The Christian life is not designed to be easy; on the contrary, God promises that He molds those whom He loves through discipline. “…But God disciplines us for our good, in order that we may share in his holiness. No discipline seems pleasant at the time, but painful. Later on, however, it produces a harvest of righteousness and peace for those who have been trained by it,” Hebrews 12:10b-11.
Acts of discipline can take many forms: illnesses, relationship issues, having children who have special needs. Discipline can also take simpler forms, such as lessons in patience, perseverance, and contentment.
Paul was a prisoner, in chains, and he wrote about contentment: “I know what it is to be in need, and I know what it is to have plenty. I have learned the secret of being content in any and every situation, whether well fed or hungry, whether living in plenty or in want,” Philippians 4:12. My spiritual battles regarding contentment pales in comparison, but God uses those battles: God does not waste any opportunity to teach us to grow closer to Him.
Sure, contentment would be a lot easier if my family of seven lived in a larger home instead of a 1,200 square feet house with three bedrooms and two baths. I have dreams of having a larger home, one in which my husband and I share a room, each of the three special needs teens have their own rooms, my mother has her own space, and our five-year-old daughter has her own pink bedroom. In this home of my dreams, we host the youth group and have Bible studies in our living room. As it stands right now, there simply is not space for anyone else.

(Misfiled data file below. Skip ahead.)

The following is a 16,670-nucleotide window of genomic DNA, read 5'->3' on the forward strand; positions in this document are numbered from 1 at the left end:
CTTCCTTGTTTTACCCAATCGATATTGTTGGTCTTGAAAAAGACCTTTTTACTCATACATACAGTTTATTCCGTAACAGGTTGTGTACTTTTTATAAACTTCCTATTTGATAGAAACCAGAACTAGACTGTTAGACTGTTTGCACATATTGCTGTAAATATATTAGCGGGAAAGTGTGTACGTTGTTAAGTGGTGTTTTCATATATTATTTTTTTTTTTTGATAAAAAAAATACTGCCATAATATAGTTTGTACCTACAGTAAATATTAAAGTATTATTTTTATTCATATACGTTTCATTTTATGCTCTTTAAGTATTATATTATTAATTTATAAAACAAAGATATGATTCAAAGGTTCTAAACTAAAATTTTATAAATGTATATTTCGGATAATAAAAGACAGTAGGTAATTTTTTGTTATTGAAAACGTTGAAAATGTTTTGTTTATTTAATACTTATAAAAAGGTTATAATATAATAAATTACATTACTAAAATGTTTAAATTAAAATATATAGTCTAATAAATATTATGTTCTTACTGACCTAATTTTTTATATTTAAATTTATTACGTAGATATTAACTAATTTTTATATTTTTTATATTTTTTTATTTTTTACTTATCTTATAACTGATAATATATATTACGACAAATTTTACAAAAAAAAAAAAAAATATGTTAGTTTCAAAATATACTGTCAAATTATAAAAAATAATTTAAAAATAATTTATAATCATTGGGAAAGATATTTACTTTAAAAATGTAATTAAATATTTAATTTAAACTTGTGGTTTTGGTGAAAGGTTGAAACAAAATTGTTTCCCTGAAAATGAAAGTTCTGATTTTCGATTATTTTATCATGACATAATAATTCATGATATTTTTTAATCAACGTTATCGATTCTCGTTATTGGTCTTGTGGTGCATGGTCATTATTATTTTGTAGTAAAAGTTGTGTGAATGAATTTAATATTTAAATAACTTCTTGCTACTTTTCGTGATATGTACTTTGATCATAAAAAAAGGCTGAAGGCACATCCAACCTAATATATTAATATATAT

But, in His provision, God has provided every square inch of the 1,200 square feet house, food on the table, and clothes on our backs. He is the Provider. When we learn that truth that God provides everything, we become better stewards of the things of which God has blessed us.
Paul wrote that he has learned the secret of being content in any and every situation: even a situation in which a 20-year-old autistic young man shares a room with a 17-year-old boy with severe ADHD; even a situation in which an elderly woman shares a room with a five year old and a 16 year old diabetic teen girl. The various special needs that are represented in our home make living in tight quarters extremely difficult, as everyone needs their own space which is at a marked premium. Yet, Paul wrote though that he has learned the secret of being content in all situations: “I can do all this through him who gives me strength.”
We can be content through Jesus, Who gives us the strength and willpower to be content in all situations. For if we as followers of Christ believe Him and believe in His promises that He will provide for us and never leave us, who are we to second-guess that? Should we not act out what we believe?
Contentment is not the absence of desire to improve our situations, rather, it is being joyful and at peace with where we are. Sure, I’d love to have a study in which I could write with minimum interruptions or a kitchen that doesn’t do triple duty as a kitchen/dining/laundry area, but it’s what we have right now. Perhaps the lesson is we need to be faithful in this little place in order to look forward to something bigger. Perhaps the lesson is to rely on God during this time of want and little, in order to praise Him here and in the future.
No lesson is wasted when it comes to God’s teaching. He can use our spiritual battles, even the ones surrounding contentment, to encourage us on the walk of faith in Christ Jesus.
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